Please use this identifier to cite or link to this item: http://hdl.handle.net/10397/61479
Title: Where do networks really work? The effects of the Shenzhen greenway network on supporting physical activities
Authors: Liu, K
Siu, KWM 
Gong, XY
Gao, Y
Lu, D
Keywords: Built environment
Greenway network
Greenway network planning
Physical activity
Public design
Volunteered geographic information
Issue Date: 2016
Publisher: Elsevier
Source: Landscape and urban planning, 2016, v. 152, p. 49-58 How to cite?
Journal: Landscape and urban planning 
Abstract: In recent decades, greenways have been the focus of an international movement to improve urban environment quality. In metropolitan areas, more greenways are interconnected, forming a greenway network (GN). A GN is considered to encourage physical activities, but verifying this statement is difficult, as traditional social survey methods do not obtain fine-grain activity geographic data on a large scale. In view of this shortcoming, the volunteered geographic information and the geographic information system techniques were used to describe the distribution of physical activities in a GN, to explore the effects of greenway network features on supporting activities. The 1640-km-long Shenzhen GN was selected as a representative case, and walking, jogging and cycling were chosen as typical activities. The results showed that only a quarter of greenways were with activities. Greenways with dense residences, mixed land-use, advanced street network and large parks yielded positive effects on supporting physical activities, and advanced public transportation further improved activity diversity. Due to the spatial mismatch between the GN distribution and well-developed areas, the GN density showed negative effects on the presence of physical activities; within the greenways in use, the GN density significantly improved activity diversity, indicating the positive effect of network feature on supporting activities. Compared with neighbourhood greenways, city and regional greenways supported more physical activities due to richer natural resources. The findings reveal that GN in green and welldeveloped areas supports physical activities better. Location, green quality and network form are necessary for greenways and should be integrated into GN planning.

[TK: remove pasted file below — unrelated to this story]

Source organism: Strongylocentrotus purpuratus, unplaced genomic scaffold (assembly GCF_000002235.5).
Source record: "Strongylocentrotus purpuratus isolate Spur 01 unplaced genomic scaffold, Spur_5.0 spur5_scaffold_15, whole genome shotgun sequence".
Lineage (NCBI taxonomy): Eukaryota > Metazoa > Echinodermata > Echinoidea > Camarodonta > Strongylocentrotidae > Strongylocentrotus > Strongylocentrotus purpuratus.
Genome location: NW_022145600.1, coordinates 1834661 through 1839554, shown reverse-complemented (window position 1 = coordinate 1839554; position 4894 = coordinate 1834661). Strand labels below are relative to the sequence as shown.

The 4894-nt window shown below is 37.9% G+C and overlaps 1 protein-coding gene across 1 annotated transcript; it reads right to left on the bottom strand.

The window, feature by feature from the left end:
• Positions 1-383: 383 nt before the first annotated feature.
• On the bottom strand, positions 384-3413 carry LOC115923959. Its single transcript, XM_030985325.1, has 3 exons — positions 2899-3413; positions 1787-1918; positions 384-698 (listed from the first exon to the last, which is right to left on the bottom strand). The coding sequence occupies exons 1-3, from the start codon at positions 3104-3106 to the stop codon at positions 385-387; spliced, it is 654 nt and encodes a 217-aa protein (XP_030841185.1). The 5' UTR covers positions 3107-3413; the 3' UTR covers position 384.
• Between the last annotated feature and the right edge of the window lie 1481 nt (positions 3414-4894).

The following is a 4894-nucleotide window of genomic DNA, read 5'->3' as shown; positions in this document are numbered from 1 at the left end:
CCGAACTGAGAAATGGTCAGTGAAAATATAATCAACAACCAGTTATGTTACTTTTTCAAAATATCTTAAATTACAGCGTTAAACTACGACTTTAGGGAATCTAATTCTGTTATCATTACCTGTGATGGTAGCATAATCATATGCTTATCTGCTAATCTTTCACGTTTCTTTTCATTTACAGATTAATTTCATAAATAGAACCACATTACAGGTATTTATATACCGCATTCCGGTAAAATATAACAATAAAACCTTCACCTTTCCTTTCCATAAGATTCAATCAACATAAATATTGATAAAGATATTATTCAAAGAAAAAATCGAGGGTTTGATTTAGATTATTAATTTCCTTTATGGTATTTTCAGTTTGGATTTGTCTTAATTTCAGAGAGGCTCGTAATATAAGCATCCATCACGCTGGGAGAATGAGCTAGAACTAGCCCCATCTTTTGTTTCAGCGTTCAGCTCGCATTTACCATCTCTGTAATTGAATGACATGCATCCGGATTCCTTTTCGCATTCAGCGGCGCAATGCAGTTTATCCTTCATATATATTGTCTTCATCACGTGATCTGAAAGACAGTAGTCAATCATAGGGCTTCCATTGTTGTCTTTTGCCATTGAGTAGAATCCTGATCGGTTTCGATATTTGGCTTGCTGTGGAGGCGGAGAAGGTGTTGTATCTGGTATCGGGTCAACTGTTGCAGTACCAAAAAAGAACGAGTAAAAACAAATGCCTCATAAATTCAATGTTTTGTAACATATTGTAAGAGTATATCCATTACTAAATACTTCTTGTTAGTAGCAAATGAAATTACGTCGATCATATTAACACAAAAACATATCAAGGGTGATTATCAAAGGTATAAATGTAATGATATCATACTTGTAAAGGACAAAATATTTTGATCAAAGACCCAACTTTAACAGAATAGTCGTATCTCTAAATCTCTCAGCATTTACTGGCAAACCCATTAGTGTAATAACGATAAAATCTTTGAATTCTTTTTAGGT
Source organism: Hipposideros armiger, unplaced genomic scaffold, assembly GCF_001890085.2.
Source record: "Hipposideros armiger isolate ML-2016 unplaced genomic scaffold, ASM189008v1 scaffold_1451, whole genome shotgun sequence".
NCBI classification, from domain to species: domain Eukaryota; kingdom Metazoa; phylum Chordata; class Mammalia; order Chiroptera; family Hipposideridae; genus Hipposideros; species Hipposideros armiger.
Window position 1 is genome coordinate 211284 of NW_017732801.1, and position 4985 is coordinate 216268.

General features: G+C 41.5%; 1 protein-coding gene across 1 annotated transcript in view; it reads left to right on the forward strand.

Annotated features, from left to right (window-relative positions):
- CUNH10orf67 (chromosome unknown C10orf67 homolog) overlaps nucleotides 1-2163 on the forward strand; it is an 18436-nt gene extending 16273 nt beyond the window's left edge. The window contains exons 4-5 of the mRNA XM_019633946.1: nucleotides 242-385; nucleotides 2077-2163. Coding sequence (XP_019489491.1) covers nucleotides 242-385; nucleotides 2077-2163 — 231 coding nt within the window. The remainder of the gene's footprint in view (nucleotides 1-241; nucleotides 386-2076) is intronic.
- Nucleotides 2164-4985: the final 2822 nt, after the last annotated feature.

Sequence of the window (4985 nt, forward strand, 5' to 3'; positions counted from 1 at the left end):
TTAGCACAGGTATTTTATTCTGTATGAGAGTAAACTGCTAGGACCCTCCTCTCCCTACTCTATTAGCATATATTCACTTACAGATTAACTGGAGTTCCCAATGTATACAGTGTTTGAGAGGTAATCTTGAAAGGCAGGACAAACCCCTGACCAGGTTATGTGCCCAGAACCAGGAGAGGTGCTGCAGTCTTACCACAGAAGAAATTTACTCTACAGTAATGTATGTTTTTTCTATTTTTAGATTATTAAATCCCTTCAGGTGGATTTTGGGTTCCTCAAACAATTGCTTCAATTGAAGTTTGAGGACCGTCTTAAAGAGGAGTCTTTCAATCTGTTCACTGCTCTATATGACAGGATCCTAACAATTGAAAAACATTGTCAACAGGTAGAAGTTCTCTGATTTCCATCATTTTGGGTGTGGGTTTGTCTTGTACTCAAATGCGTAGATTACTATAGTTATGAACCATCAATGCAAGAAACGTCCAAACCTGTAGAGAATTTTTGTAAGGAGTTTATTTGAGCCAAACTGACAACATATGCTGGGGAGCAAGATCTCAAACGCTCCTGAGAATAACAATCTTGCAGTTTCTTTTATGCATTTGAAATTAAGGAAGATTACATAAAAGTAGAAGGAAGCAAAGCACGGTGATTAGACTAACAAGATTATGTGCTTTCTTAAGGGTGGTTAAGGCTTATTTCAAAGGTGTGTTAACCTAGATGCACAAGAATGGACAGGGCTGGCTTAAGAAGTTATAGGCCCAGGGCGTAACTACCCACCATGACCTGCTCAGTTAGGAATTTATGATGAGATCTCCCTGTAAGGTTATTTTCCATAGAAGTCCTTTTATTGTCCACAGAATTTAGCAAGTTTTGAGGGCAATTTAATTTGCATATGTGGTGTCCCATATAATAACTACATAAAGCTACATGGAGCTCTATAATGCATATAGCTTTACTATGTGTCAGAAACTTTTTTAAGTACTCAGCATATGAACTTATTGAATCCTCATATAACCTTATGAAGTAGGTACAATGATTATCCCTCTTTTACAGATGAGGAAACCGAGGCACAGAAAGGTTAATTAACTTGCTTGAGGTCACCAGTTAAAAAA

URI: http://hdl.handle.net/10397/61479
ISSN: 0169-2046
DOI: 10.1016/j.landurbplan.2016.04.001
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